April  16,  2010

Council may balk at granting a
tax break for reopening refinery

Some members of County Council signaled a possibility that they will seek to block county government from joining with the state in offering incentives to the company that has announced it will buy and reactivate the oil refinery near Delaware City.

"I want to see people put back to work [but] I have a problem with giving away a half million [dollars] to this business," George Smiley, chairman of Council's finance committee said.

While several of his colleagues agreed with him and no one took an opposing position at a recent committee meeting, one of the 13 council members said privately after the meeting that "it's all just talk."

Governor Jack Markell recently announced that his administration has brokered a deal by which P.B.F. Energy Partners L.P., an investment subsidiary of Germany-based Petroplus A.G., will buy the refinery idled by Valero Energy Corp. and its power plant for $220 million. That, he said, will "bring 600 full-time jobs to Delaware in exchange for certain economic incentives" it the new owner follows though on plans to overhaul the refinery and put it back into operation in the early spring of 2011.

The incentives, the governor's announcement said, would include a $20 million loan which would convert into an outright grant if at least $100 million is spent on the overhaul and 600 jobs are maintained for five consecutive years. Another $10 million would be given to the company to help pay for projects to curb nitrogen oxide emissions.

A separate statement issued by Petroplus referred to the purchase deal being contingent on obtaining "certain regulatory approvals and obtaining satisfactory permits from local regulatory authorities."

The tone of the conversation at the committee meeting on Apr. 13 indicated that Council members have not been told what incentives county government would be called upon to provide.

"We're not sure what they're going to be looking for from the county," Nicole Majeski, County Executive Christopher Coons's chief of staff, told the committee. She added that anything in that regard would be determined "in consultation with us" and that County Council would be involved.

As previously reported, Coons's spokesperson Angie Basiouny told Delaforum that he is "working closely with the governor to determine what the county can do to assist this important venture."

Smiley and others at the committee meeting referred to the possibility that precedent was sent when county government agreed to a five-year exemption from property taxes included in the economic development incentive given Fisker Automotive in exchange for its acquisition of the former General Motors automobile assembly plant.

In objecting to a similar deal for Petroplus, Smiley noted that the county must rely on the property tax as its primary source of income. It has been unable to diversify revenue streams because Markell, his predecessor Governor Ruth Ann Minner, and the General Assembly have turned deaf ears to county pleas for enabling legislation. State government, on the other hand, has a variety of revenue sources, Smiley said.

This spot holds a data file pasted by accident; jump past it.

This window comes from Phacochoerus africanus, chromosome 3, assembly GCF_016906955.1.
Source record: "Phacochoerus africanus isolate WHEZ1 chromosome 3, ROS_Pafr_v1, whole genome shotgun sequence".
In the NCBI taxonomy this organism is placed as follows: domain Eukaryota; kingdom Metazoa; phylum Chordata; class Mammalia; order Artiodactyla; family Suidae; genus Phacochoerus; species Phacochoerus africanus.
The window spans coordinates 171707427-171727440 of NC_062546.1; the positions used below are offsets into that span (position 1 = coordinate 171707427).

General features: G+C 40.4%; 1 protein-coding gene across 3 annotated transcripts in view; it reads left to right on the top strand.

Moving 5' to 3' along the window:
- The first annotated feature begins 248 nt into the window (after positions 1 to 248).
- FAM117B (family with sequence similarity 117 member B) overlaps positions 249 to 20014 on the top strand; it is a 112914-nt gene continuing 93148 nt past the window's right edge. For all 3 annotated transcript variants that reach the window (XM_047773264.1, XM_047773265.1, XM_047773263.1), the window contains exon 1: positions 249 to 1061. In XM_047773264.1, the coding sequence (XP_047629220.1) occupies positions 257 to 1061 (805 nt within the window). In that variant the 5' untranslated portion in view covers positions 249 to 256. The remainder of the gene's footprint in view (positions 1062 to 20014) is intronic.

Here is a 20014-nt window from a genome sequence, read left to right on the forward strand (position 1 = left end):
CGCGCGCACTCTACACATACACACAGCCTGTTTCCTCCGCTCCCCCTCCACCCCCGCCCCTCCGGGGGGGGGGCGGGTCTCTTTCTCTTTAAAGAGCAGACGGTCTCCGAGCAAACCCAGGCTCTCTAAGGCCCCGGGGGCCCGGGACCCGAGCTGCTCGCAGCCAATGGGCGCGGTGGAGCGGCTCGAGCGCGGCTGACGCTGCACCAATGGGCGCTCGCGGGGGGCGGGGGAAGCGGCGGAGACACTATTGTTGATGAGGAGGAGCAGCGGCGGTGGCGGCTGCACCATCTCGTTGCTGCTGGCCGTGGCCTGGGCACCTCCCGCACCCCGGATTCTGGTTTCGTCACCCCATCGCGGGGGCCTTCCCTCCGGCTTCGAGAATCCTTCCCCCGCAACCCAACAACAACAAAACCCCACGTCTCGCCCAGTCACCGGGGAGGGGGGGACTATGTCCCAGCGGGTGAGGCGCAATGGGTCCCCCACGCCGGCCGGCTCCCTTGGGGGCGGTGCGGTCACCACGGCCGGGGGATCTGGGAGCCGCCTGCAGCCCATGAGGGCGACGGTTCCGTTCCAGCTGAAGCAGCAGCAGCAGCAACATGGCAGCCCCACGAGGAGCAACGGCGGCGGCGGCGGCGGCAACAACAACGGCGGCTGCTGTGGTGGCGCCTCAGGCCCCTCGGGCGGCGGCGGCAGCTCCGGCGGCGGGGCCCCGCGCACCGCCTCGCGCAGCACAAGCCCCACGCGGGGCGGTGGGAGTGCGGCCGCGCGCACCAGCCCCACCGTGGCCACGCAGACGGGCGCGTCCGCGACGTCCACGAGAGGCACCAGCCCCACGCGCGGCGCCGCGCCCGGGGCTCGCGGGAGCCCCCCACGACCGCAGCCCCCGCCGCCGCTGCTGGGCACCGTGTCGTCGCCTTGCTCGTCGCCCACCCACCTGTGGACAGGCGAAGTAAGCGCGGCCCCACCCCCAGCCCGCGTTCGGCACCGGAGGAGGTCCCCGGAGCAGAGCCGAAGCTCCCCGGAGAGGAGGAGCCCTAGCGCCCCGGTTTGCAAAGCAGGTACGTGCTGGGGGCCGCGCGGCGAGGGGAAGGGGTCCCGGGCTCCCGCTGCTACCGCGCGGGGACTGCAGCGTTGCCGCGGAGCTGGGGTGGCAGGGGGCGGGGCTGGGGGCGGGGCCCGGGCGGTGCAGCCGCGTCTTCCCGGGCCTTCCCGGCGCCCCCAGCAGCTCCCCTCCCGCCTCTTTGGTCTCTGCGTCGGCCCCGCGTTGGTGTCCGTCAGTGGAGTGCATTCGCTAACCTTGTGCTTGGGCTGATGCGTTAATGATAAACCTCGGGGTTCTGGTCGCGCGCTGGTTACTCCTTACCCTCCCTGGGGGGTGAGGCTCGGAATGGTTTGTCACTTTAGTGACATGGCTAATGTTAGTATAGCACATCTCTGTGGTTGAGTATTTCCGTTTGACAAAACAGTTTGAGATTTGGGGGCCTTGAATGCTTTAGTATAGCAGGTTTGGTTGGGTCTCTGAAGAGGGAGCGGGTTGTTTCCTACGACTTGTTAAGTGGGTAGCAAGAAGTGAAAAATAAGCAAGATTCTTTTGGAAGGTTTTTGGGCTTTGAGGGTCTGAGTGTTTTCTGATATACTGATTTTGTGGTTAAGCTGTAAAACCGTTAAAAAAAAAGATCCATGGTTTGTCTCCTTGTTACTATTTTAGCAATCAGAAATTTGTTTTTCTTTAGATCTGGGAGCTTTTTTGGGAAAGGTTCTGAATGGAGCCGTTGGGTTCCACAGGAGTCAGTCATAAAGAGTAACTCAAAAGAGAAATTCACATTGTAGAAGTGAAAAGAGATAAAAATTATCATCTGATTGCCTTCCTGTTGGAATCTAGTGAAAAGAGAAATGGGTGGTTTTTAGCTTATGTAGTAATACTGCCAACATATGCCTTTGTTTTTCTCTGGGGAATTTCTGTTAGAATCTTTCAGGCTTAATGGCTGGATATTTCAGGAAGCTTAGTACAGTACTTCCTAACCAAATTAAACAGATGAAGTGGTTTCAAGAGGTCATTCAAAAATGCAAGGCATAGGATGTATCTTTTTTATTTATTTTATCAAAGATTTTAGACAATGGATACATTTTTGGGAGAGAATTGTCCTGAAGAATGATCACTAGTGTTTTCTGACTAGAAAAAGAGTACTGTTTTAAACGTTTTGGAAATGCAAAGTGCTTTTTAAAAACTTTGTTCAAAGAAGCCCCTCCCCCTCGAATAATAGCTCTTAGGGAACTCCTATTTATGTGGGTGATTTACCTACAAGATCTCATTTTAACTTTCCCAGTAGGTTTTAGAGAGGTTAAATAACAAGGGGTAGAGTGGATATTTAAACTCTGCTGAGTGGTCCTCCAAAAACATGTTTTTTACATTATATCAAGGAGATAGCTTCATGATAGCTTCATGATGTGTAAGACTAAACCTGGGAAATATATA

John Cartier said that, at a minimum, the county should be entitled to a 'payment in lieu' of the tax to compensate for public safety and other services it will be called upon to provide. Moreover, he said, that arrangement should be limited to a fixed time period "to ensure we're not going to be forever locked out of revenue from the site."

Council president Paul Clark said he was troubled by the apparent disparity in granting tax relief and other incentives to large companies while not doing the same for small businesses making proportionate job-creating investments. "If we give it for [employing] 1,000 people are we also going to give it for employing 10?" he asked rhetorically.

Penrose Hollins took up the same theme noting that "the owners of these [large] businesses stand to make millions" from their investment.

Beyond the possibility that a large chunk of property tax could be in jeopardy, there is concern that the manner in which the refinery acquisition is structured could also shut down its collecting anything from the real estate transfer tax. If instead of buying the property, P.B.F. Energy Partners could possibly acquire and merge with an existing or a new Valero subsidiary company that would carry the refinery on its books as an asset.

County attorney Gregg Wilson noted that after the Claymont Steel plant was acquired in that way by the American subsidiary of a Russian company the General Assembly enacted legislation to block a repetition. "That loophole has been corrected, but there are always other loopholes that can be created," he said.

Joseph Reda questioned how much revenue county government will receive from permit fees related to overhauling the refinery. "If it's done as maintenance, they won't need any permits," he said. The Petroplus announcement referred to an intention "to perform major maintenance work at the refinery over the next nine months" prior to operations being restarted.

Ed Milowicki, the county's chief financial officer, pointed out, however, that if the deal were to fall through and the refinery were permanently shut down "we're not going to get any tax revenue."

Read previous Delaforum article: Support for refinery undetermined

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